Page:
"So there's no doubt that all disabled children have the right to be in mainstream schools according to the constitution. But the sad truth is that less than one percent of the total strength of children with disabilities are in mainstream schools.
"It is also noted that schools do not have facilities for the children with disabilities. Moreover, the attitude of the teachers' schools is discouraging and they try to avoid providing admission to such children, whether it is a government school or a private school. They are not given proper care and attention."
There is a large-scale drop out rate among them and it discourages children with disabilities to join mainstream schools. Even private schools who charge exorbitant fees don't have special educators and they also try their best to avoid giving admission to children with disabilities. "This is really very unfortunate and the government should show keen interest in the education of children with disabilities," said the lawyer.
There have been several other pleas in the past which led to strong legislations within the Right to Education Act and Rights of Persons with Disabilities Act. But even today, only about 52 per cent of people with disabilities aged seven and above are literate. In 2019, a UNESCO report revealed shocking findings that only 0.22 percent of teachers across the country have special education training.
All schools, both government and private, can only appoint special educators who are registered with the Rehabilitation Council of India (RCI). But currently, there are only about one lakh special educators registered with the RCI, which is only about 10 percent of the required minimum. Moreover, each state has at least 50,000 schools and it is impossible for each school to appoint an RCI registered special educator.
The reason for this huge dearth is the lack of trained professionals who also have the heart to work with children with disabilities. Moreover, most special education courses train people to deal with one particular disability. But in a school or village block, one might find children with several different types of disabilities and it is not practical to employ different special educators for each disability. There is a need for training of special educators to be able to deal with a wide spectrum of disabilities.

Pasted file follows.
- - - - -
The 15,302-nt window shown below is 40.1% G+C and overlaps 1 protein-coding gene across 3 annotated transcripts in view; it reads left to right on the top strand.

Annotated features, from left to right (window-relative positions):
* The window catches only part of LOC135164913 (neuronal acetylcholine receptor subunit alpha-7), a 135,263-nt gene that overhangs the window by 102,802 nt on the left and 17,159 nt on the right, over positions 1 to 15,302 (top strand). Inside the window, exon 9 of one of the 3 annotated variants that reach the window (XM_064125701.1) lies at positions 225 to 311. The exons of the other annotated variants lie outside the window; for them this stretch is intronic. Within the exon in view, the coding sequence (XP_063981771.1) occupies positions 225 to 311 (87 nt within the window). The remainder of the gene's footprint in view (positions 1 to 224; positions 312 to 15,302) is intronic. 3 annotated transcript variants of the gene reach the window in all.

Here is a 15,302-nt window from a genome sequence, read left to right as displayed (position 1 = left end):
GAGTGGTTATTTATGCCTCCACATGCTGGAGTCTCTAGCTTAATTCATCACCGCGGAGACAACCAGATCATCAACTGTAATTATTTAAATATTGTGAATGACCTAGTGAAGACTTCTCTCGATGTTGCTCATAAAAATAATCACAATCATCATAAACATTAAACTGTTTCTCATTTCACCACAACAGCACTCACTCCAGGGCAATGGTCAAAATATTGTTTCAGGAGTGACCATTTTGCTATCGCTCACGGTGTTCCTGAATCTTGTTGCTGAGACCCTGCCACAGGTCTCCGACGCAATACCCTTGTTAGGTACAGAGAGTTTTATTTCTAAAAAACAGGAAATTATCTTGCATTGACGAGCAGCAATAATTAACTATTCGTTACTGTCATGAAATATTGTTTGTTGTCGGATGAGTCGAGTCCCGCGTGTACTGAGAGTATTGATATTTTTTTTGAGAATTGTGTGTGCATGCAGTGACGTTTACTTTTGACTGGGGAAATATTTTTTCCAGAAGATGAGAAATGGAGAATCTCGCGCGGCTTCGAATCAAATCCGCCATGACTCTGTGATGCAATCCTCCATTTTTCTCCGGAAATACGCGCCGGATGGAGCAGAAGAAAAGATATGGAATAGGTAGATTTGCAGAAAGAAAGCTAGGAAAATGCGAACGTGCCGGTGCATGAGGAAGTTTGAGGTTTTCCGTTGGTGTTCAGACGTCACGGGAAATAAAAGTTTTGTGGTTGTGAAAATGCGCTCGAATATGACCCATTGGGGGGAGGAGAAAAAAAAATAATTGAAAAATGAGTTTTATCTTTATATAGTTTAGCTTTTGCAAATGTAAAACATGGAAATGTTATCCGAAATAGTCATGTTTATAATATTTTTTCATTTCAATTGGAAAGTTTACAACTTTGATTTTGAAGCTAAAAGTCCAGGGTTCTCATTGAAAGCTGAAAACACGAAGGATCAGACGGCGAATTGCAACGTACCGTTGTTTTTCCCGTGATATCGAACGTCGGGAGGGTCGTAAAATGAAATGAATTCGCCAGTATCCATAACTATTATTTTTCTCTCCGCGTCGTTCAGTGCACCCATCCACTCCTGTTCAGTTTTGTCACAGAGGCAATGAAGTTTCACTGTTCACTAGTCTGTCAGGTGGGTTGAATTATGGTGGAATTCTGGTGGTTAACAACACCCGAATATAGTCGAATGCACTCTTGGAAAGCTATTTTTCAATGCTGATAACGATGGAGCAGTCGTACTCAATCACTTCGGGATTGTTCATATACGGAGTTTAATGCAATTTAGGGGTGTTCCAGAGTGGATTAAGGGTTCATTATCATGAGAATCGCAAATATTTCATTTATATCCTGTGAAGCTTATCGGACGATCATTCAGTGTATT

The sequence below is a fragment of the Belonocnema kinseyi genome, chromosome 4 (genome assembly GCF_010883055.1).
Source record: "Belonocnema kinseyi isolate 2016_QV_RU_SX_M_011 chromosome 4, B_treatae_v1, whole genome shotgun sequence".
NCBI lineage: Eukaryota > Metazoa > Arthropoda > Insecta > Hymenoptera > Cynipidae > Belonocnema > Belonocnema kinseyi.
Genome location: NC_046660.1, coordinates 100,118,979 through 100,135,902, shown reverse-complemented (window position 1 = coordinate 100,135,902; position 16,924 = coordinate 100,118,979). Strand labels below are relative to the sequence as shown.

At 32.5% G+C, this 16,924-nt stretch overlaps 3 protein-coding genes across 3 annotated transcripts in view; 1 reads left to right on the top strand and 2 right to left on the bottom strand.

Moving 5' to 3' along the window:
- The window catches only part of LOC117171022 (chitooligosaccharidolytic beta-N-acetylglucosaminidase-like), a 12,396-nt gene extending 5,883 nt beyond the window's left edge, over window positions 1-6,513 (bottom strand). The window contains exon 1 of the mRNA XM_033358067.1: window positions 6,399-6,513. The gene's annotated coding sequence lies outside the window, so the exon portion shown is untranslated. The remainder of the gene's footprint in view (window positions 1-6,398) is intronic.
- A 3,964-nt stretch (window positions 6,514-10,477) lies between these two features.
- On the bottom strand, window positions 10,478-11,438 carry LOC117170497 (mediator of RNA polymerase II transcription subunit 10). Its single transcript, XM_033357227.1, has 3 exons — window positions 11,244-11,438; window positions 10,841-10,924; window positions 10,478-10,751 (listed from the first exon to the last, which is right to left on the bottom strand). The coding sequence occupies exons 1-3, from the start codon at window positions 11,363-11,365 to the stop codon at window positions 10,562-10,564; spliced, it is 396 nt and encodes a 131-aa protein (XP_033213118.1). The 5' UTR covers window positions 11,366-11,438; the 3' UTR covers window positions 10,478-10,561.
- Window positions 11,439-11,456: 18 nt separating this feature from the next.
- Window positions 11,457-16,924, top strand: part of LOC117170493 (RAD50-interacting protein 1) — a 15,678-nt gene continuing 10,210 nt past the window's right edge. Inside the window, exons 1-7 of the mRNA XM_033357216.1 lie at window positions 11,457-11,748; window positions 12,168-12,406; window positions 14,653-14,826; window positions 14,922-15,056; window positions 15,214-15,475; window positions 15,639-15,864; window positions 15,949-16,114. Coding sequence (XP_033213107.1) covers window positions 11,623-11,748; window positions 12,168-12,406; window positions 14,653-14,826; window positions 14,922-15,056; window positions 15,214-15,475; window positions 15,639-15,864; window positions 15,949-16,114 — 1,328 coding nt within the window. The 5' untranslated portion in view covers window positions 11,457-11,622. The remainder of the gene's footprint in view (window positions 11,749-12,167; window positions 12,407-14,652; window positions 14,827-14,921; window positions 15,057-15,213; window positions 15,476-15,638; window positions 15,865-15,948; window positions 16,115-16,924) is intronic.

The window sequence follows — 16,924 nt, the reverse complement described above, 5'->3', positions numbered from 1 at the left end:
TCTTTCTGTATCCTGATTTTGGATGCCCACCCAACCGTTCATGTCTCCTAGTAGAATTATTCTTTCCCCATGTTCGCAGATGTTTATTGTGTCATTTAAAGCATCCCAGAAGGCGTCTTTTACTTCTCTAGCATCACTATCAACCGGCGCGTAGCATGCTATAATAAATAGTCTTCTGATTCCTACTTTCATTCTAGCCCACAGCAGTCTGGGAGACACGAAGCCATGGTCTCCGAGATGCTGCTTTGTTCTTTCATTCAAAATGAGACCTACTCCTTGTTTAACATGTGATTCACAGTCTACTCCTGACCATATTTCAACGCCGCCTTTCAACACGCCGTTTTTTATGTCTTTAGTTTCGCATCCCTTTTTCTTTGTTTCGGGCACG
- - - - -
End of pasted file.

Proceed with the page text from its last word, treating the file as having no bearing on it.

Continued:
In 2021, the Supreme Court while hearing petitions on the qualification of special educators directed the states to adhere to a stop-gap arrangement until the central government issues separate Pupil Teacher Ratios (PTR) for Children with Disabilities.
According to the arrangement, states were asked to maintain a PTR of 1:8 for children with Cerebral Palsy, Visual impairment and hearing impairment, 1:5 for children with intellectual disability, ASD and Specific learning disabilities; and 1:2 for Deaf and Blind children and a combination of two or more of the seven disabilities mentioned above. The court also directed compulsory training and sensitisation of staff in all schools to the needs of Children with Disabilities.
Apart from the awareness about special education, other reasons for such a huge dearth of special educators is the comparatively low salaries and the contractual nature of the job. There are several challenges that special educators in the country face that discourage people from stepping into the profession. Due to the shortage, special educators are often overworked. In the government sectors, sometimes there is one special educator for several schools.
According to some reports, there were also several discrepancies in the Rehabilitation Council of India's registry for special educators. There have been several complaints by parents that many of these certified special educators are not really qualified to teach children with special needs and allege 'corruption' in the certification process.
According to the RCI regulations, special educators need to get their registration renewed every five years for which they need 100 Continuing Rehabilitation Education points. The reason is that many of these educators got their degrees decades ago, and over the years, their understanding and knowledge have changed. Hence, new methods, techniques and teaching styles are being made available.
Another challenge is that there is no clear legislation on the right of children with disabilities to have access to special educators. While the Rights of Persons with Disabilities Act 2016 states that educational institutes should "provide reasonable accommodation according to the individual's requirements and provide necessary support, individualised or otherwise, in environments that maximise academic and social development consistent with the goal of full inclusion", the terms 'reasonable accommodation', 'individualised support' and 'full inclusion' haven't been elaborated and therefore hasn't been implemented properly.
What Role Does A Special Educator Play?